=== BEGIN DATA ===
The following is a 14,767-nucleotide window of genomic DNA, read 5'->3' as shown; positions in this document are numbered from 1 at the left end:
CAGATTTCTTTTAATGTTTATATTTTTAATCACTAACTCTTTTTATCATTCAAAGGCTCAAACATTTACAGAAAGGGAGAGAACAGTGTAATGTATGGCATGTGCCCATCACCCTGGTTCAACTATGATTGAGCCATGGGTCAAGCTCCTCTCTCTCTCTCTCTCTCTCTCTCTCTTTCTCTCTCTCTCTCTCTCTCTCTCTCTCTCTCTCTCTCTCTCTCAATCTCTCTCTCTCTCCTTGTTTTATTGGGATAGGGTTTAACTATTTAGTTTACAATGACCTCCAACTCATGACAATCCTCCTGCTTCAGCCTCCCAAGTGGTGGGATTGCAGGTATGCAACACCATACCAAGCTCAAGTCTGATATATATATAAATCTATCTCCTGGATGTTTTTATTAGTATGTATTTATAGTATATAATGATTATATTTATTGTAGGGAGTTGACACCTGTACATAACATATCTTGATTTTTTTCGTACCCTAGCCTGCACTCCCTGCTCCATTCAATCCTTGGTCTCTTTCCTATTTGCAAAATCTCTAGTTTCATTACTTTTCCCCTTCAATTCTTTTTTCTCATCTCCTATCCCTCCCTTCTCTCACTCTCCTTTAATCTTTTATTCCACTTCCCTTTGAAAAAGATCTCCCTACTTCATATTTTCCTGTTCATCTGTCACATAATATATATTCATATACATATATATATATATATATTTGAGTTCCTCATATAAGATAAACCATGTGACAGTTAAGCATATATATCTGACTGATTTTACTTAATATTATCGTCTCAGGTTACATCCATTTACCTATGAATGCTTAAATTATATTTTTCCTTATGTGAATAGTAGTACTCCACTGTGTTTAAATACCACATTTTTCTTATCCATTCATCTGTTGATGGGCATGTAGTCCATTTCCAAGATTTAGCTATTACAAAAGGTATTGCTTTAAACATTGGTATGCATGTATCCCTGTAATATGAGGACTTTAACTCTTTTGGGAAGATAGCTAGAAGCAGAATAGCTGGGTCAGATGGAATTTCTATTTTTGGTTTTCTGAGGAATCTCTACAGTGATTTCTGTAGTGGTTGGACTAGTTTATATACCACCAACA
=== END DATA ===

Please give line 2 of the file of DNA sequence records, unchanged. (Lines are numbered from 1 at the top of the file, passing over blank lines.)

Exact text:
CAGATTTCTTTTAATGTTTATATTTTTAATCACTAACTCTTTTTATCATTCAAAGGCTCAAACATTTACAGAAAGGGAGAGAACAGTGTAATGTATGGCATGTGCCCATCACCCTGGTTCAACTATGATTGAGCCATGGGTCAAGCTCCTCTCTCTCTCTCTCTCTCTCTCTCTCTTTCTCTCTCTCTCTCTCTCTCTCTCTCTCTCTCTCTCTCTCTCTCAATCTCTCTCTCTCTCCTTGTTTTATTGGGATAGGGTTTAACTATTTAGTTTACAATGACCTCCAACTCATGACAATCCTCCTGCTTCAGCCTCCCAAGTGGTGGGATTGCAGGTATGCAACACCATACCAAGCTCAAGTCTGATATATATATAAATCTATCTCCTGGATGTTTTTATTAGTATGTATTTATAGTATATAATGATTATATTTATTGTAGGGAGTTGACACCTGTACATAACATATCTTGATTTTTTTCGTACCCTAGCCTGCACTCCCTGCTCCATTCAATCCTTGGTCTCTTTCCTATTTGCAAAATCTCTAGTTTCATTACTTTTCCCCTTCAATTCTTTTTTCTCATCTCCTATCCCTCCCTTCTCTCACTCTCCTTTAATCTTTTATTCCACTTCCCTTTGAAAAAGATCTCCCTACTTCATATTTTCCTGTTCATCTGTCACATAATATATATTCATATACATATATATATATATATATTTGAGTTCCTCATATAAGATAAACCATGTGACAGTTAAGCATATATATCTGACTGATTTTACTTAATATTATCGTCTCAGGTTACATCCATTTACCTATGAATGCTTAAATTATATTTTTCCTTATGTGAATAGTAGTACTCCACTGTGTTTAAATACCACATTTTTCTTATCCATTCATCTGTTGATGGGCATGTAGTCCATTTCCAAGATTTAGCTATTACAAAAGGTATTGCTTTAAACATTGGTATGCATGTATCCCTGTAATATGAGGACTTTAACTCTTTTGGGAAGATAGCTAGAAGCAGAATAGCTGGGTCAGATGGAATTTCTATTTTTGGTTTTCTGAGGAATCTCTACAGTGATTTCTGTAGTGGTTGGACTAGTTTATATACCACCAACA